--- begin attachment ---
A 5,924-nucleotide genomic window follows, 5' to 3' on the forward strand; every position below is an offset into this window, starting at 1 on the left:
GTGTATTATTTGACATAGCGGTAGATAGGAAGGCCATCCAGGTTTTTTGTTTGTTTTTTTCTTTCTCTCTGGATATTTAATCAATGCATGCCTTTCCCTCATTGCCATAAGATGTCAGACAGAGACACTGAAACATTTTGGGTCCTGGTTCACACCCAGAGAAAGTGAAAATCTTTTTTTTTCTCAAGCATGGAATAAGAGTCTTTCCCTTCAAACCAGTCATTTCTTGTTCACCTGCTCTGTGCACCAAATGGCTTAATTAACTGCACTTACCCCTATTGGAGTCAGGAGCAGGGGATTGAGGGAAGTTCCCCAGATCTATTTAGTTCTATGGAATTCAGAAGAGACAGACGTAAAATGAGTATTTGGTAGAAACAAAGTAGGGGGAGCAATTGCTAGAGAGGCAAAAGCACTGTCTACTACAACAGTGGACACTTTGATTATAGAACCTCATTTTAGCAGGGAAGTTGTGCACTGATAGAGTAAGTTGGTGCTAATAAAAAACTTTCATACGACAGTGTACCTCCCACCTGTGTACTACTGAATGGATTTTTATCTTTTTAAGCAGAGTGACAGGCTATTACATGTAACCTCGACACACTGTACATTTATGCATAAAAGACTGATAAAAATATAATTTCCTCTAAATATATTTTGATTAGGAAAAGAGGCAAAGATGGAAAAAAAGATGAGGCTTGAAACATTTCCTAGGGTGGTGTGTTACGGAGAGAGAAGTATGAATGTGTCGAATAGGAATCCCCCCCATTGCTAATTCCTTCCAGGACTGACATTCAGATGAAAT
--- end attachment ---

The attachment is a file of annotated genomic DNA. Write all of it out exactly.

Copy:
A 5,924-nucleotide genomic window follows, 5' to 3' on the forward strand; every position below is an offset into this window, starting at 1 on the left:
GTGTATTATTTGACATAGCGGTAGATAGGAAGGCCATCCAGGTTTTTTGTTTGTTTTTTTCTTTCTCTCTGGATATTTAATCAATGCATGCCTTTCCCTCATTGCCATAAGATGTCAGACAGAGACACTGAAACATTTTGGGTCCTGGTTCACACCCAGAGAAAGTGAAAATCTTTTTTTTTCTCAAGCATGGAATAAGAGTCTTTCCCTTCAAACCAGTCATTTCTTGTTCACCTGCTCTGTGCACCAAATGGCTTAATTAACTGCACTTACCCCTATTGGAGTCAGGAGCAGGGGATTGAGGGAAGTTCCCCAGATCTATTTAGTTCTATGGAATTCAGAAGAGACAGACGTAAAATGAGTATTTGGTAGAAACAAAGTAGGGGGAGCAATTGCTAGAGAGGCAAAAGCACTGTCTACTACAACAGTGGACACTTTGATTATAGAACCTCATTTTAGCAGGGAAGTTGTGCACTGATAGAGTAAGTTGGTGCTAATAAAAAACTTTCATACGACAGTGTACCTCCCACCTGTGTACTACTGAATGGATTTTTATCTTTTTAAGCAGAGTGACAGGCTATTACATGTAACCTCGACACACTGTACATTTATGCATAAAAGACTGATAAAAATATAATTTCCTCTAAATATATTTTGATTAGGAAAAGAGGCAAAGATGGAAAAAAAGATGAGGCTTGAAACATTTCCTAGGGTGGTGTGTTACGGAGAGAGAAGTATGAATGTGTCGAATAGGAATCCCCCCCATTGCTAATTCCTTCCAGGACTGACATTCAGATGAAAT